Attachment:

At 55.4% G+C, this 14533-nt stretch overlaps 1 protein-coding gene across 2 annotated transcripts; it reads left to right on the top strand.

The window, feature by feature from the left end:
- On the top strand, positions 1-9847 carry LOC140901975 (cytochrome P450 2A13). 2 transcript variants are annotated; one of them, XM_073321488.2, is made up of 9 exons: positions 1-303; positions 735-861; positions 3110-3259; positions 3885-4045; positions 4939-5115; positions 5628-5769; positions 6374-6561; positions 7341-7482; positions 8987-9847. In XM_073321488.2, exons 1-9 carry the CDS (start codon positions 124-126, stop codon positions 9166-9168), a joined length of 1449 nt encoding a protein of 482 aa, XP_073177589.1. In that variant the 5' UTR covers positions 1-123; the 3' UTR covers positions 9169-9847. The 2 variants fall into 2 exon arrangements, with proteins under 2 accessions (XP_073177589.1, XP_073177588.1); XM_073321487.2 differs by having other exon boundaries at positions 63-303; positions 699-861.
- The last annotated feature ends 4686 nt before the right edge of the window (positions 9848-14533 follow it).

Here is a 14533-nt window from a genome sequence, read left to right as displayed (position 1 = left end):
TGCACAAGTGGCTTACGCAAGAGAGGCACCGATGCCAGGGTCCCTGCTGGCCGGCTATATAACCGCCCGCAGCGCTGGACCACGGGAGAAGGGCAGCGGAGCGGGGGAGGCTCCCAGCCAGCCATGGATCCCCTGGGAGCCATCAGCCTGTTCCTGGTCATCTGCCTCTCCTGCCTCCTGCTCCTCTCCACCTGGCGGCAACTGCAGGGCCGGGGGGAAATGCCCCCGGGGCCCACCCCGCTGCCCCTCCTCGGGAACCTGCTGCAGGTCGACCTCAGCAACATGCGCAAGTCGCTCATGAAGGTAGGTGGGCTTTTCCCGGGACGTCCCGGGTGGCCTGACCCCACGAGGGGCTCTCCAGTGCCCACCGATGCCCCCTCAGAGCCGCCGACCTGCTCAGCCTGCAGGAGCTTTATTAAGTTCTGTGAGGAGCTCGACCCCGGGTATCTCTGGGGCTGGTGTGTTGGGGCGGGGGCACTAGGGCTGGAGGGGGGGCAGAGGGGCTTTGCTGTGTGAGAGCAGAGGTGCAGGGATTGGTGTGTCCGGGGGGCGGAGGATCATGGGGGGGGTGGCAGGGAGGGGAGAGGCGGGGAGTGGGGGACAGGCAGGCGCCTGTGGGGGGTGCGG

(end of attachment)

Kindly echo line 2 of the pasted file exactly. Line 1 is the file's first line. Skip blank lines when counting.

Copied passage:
The window, feature by feature from the left end: